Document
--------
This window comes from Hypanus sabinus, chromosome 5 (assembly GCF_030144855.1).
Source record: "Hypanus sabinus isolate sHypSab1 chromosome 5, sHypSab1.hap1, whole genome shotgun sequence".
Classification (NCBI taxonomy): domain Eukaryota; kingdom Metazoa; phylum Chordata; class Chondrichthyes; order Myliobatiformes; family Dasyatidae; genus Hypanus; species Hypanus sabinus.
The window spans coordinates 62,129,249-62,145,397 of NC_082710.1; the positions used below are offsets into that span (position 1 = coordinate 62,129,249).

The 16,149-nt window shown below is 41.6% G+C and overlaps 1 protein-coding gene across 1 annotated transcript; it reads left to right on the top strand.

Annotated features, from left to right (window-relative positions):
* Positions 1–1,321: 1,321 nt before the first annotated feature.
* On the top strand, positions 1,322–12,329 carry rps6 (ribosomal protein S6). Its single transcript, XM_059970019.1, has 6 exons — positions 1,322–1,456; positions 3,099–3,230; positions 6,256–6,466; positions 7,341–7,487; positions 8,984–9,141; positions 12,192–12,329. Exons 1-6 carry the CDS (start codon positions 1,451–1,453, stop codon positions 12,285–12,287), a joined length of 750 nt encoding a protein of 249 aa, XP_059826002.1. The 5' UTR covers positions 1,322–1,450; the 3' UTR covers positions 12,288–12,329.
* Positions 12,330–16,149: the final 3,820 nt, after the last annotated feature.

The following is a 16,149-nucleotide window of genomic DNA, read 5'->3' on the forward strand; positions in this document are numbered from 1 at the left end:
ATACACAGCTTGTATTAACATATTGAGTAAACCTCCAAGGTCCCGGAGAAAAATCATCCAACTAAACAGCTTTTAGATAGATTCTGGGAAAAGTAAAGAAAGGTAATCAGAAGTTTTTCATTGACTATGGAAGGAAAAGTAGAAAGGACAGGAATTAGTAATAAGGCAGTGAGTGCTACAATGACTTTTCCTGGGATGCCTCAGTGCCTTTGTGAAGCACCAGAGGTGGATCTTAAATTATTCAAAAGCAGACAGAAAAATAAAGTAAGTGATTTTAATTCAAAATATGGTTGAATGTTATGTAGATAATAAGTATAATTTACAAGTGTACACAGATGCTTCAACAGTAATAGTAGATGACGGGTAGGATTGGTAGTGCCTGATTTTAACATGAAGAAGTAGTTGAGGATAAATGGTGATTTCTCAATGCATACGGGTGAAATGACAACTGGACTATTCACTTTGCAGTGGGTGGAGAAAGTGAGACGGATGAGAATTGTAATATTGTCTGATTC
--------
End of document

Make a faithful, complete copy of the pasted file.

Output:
This window comes from Hypanus sabinus, chromosome 5 (assembly GCF_030144855.1).
Source record: "Hypanus sabinus isolate sHypSab1 chromosome 5, sHypSab1.hap1, whole genome shotgun sequence".
Classification (NCBI taxonomy): domain Eukaryota; kingdom Metazoa; phylum Chordata; class Chondrichthyes; order Myliobatiformes; family Dasyatidae; genus Hypanus; species Hypanus sabinus.
The window spans coordinates 62,129,249-62,145,397 of NC_082710.1; the positions used below are offsets into that span (position 1 = coordinate 62,129,249).

The 16,149-nt window shown below is 41.6% G+C and overlaps 1 protein-coding gene across 1 annotated transcript; it reads left to right on the top strand.

Annotated features, from left to right (window-relative positions):
* Positions 1–1,321: 1,321 nt before the first annotated feature.
* On the top strand, positions 1,322–12,329 carry rps6 (ribosomal protein S6). Its single transcript, XM_059970019.1, has 6 exons — positions 1,322–1,456; positions 3,099–3,230; positions 6,256–6,466; positions 7,341–7,487; positions 8,984–9,141; positions 12,192–12,329. Exons 1-6 carry the CDS (start codon positions 1,451–1,453, stop codon positions 12,285–12,287), a joined length of 750 nt encoding a protein of 249 aa, XP_059826002.1. The 5' UTR covers positions 1,322–1,450; the 3' UTR covers positions 12,288–12,329.
* Positions 12,330–16,149: the final 3,820 nt, after the last annotated feature.

The following is a 16,149-nucleotide window of genomic DNA, read 5'->3' on the forward strand; positions in this document are numbered from 1 at the left end:
ATACACAGCTTGTATTAACATATTGAGTAAACCTCCAAGGTCCCGGAGAAAAATCATCCAACTAAACAGCTTTTAGATAGATTCTGGGAAAAGTAAAGAAAGGTAATCAGAAGTTTTTCATTGACTATGGAAGGAAAAGTAGAAAGGACAGGAATTAGTAATAAGGCAGTGAGTGCTACAATGACTTTTCCTGGGATGCCTCAGTGCCTTTGTGAAGCACCAGAGGTGGATCTTAAATTATTCAAAAGCAGACAGAAAAATAAAGTAAGTGATTTTAATTCAAAATATGGTTGAATGTTATGTAGATAATAAGTATAATTTACAAGTGTACACAGATGCTTCAACAGTAATAGTAGATGACGGGTAGGATTGGTAGTGCCTGATTTTAACATGAAGAAGTAGTTGAGGATAAATGGTGATTTCTCAATGCATACGGGTGAAATGACAACTGGACTATTCACTTTGCAGTGGGTGGAGAAAGTGAGACGGATGAGAATTGTAATATTGTCTGATTC